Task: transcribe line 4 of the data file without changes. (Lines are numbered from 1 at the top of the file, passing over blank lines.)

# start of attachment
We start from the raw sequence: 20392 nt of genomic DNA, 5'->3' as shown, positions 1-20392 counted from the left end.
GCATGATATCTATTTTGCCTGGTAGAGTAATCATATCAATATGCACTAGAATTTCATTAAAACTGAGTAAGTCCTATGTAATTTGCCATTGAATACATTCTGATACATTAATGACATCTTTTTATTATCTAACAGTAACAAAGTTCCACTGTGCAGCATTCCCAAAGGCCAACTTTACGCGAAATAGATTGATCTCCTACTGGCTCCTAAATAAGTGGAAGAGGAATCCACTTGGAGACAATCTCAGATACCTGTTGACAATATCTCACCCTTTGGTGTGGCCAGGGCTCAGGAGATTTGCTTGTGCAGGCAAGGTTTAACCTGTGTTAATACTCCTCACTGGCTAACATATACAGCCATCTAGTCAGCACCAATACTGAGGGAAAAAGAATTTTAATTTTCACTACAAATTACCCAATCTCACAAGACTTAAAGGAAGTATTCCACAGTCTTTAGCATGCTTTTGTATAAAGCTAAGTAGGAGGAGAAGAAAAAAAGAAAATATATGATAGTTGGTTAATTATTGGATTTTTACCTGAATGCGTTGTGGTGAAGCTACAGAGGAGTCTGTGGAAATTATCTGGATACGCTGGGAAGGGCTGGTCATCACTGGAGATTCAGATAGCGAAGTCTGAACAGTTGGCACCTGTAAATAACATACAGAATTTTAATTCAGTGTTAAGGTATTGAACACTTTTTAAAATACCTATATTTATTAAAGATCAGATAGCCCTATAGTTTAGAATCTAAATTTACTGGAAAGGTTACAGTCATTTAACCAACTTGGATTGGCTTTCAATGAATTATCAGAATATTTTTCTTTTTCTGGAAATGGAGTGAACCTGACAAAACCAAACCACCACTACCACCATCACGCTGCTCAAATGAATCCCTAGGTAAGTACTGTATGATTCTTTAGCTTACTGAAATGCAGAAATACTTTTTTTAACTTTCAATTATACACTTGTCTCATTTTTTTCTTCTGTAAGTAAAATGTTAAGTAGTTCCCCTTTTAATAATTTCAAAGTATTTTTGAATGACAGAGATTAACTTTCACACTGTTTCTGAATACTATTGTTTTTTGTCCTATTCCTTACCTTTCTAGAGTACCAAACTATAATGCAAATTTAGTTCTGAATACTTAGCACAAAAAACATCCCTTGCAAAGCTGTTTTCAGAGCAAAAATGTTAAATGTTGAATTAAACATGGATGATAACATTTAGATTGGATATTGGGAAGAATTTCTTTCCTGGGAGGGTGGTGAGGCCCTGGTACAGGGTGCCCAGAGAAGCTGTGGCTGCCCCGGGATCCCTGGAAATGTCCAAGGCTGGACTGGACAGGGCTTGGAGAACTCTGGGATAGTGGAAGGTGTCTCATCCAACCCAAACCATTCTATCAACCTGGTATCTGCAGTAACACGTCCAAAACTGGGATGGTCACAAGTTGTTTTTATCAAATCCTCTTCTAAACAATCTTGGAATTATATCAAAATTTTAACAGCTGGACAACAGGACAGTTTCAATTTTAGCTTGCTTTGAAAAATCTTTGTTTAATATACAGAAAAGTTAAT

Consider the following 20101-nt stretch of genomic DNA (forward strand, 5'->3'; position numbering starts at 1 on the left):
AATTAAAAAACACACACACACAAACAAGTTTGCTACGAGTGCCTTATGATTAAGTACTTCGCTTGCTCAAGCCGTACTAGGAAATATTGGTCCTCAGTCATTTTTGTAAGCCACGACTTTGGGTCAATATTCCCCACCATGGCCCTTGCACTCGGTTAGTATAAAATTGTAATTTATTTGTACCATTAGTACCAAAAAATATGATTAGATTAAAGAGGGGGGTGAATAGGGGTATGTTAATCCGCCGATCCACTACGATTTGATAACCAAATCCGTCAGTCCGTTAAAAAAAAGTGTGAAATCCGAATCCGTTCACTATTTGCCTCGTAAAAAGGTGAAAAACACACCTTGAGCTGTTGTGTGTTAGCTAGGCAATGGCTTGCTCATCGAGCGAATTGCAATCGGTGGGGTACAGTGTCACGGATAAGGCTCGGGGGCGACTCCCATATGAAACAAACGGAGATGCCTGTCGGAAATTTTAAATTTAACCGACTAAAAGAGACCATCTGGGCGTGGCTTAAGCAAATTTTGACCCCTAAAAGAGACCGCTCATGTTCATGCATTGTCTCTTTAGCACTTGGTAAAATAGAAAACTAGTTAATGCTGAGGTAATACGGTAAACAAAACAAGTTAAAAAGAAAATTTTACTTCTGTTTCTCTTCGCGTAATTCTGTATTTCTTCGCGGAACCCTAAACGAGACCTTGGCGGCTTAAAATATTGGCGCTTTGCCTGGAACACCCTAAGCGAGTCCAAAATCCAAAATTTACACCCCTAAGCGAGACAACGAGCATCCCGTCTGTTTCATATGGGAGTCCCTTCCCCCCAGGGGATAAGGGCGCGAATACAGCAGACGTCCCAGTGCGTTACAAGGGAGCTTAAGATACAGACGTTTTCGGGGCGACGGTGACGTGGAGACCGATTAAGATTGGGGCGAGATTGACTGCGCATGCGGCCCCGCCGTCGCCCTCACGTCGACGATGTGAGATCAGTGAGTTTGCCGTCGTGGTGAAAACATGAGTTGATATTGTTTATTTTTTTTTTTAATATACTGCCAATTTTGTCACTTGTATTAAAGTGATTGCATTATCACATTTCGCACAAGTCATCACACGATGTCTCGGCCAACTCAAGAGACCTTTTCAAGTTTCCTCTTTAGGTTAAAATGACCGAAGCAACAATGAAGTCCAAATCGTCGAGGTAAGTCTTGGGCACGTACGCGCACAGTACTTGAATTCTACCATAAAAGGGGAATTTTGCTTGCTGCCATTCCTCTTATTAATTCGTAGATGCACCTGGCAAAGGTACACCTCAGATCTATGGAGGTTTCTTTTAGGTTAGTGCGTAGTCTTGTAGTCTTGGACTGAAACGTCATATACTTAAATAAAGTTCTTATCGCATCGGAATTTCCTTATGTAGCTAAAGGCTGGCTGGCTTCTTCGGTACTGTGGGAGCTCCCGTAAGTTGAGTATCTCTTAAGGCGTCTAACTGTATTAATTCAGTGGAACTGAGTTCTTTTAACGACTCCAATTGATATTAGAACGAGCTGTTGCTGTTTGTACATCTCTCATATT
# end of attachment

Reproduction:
AATTAAAAAACACACACACACAAACAAGTTTGCTACGAGTGCCTTATGATTAAGTACTTCGCTTGCTCAAGCCGTACTAGGAAATATTGGTCCTCAGTCATTTTTGTAAGCCACGACTTTGGGTCAATATTCCCCACCATGGCCCTTGCACTCGGTTAGTATAAAATTGTAATTTATTTGTACCATTAGTACCAAAAAATATGATTAGATTAAAGAGGGGGGTGAATAGGGGTATGTTAATCCGCCGATCCACTACGATTTGATAACCAAATCCGTCAGTCCGTTAAAAAAAAGTGTGAAATCCGAATCCGTTCACTATTTGCCTCGTAAAAAGGTGAAAAACACACCTTGAGCTGTTGTGTGTTAGCTAGGCAATGGCTTGCTCATCGAGCGAATTGCAATCGGTGGGGTACAGTGTCACGGATAAGGCTCGGGGGCGACTCCCATATGAAACAAACGGAGATGCCTGTCGGAAATTTTAAATTTAACCGACTAAAAGAGACCATCTGGGCGTGGCTTAAGCAAATTTTGACCCCTAAAAGAGACCGCTCATGTTCATGCATTGTCTCTTTAGCACTTGGTAAAATAGAAAACTAGTTAATGCTGAGGTAATACGGTAAACAAAACAAGTTAAAAAGAAAATTTTACTTCTGTTTCTCTTCGCGTAATTCTGTATTTCTTCGCGGAACCCTAAACGAGACCTTGGCGGCTTAAAATATTGGCGCTTTGCCTGGAACACCCTAAGCGAGTCCAAAATCCAAAATTTACACCCCTAAGCGAGACAACGAGCATCCCGTCTGTTTCATATGGGAGTCCCTTCCCCCCAGGGGATAAGGGCGCGAATACAGCAGACGTCCCAGTGCGTTACAAGGGAGCTTAAGATACAGACGTTTTCGGGGCGACGGTGACGTGGAGACCGATTAAGATTGGGGCGAGATTGACTGCGCATGCGGCCCCGCCGTCGCCCTCACGTCGACGATGTGAGATCAGTGAGTTTGCCGTCGTGGTGAAAACATGAGTTGATATTGTTTATTTTTTTTTTTAATATACTGCCAATTTTGTCACTTGTATTAAAGTGATTGCATTATCACATTTCGCACAAGTCATCACACGATGTCTCGGCCAACTCAAGAGACCTTTTCAAGTTTCCTCTTTAGGTTAAAATGACCGAAGCAACAATGAAGTCCAAATCGTCGAGGTAAGTCTTGGGCACGTACGCGCACAGTACTTGAATTCTACCATAAAAGGGGAATTTTGCTTGCTGCCATTCCTCTTATTAATTCGTAGATGCACCTGGCAAAGGTACACCTCAGATCTATGGAGGTTTCTTTTAGGTTAGTGCGTAGTCTTGTAGTCTTGGACTGAAACGTCATATACTTAAATAAAGTTCTTATCGCATCGGAATTTCCTTATGTAGCTAAAGGCTGGCTGGCTTCTTCGGTACTGTGGGAGCTCCCGTAAGTTGAGTATCTCTTAAGGCGTCTAACTGTATTAATTCAGTGGAACTGAGTTCTTTTAACGACTCCAATTGATATTAGAACGAGCTGTTGCTGTTTGTACATCTCTCATATT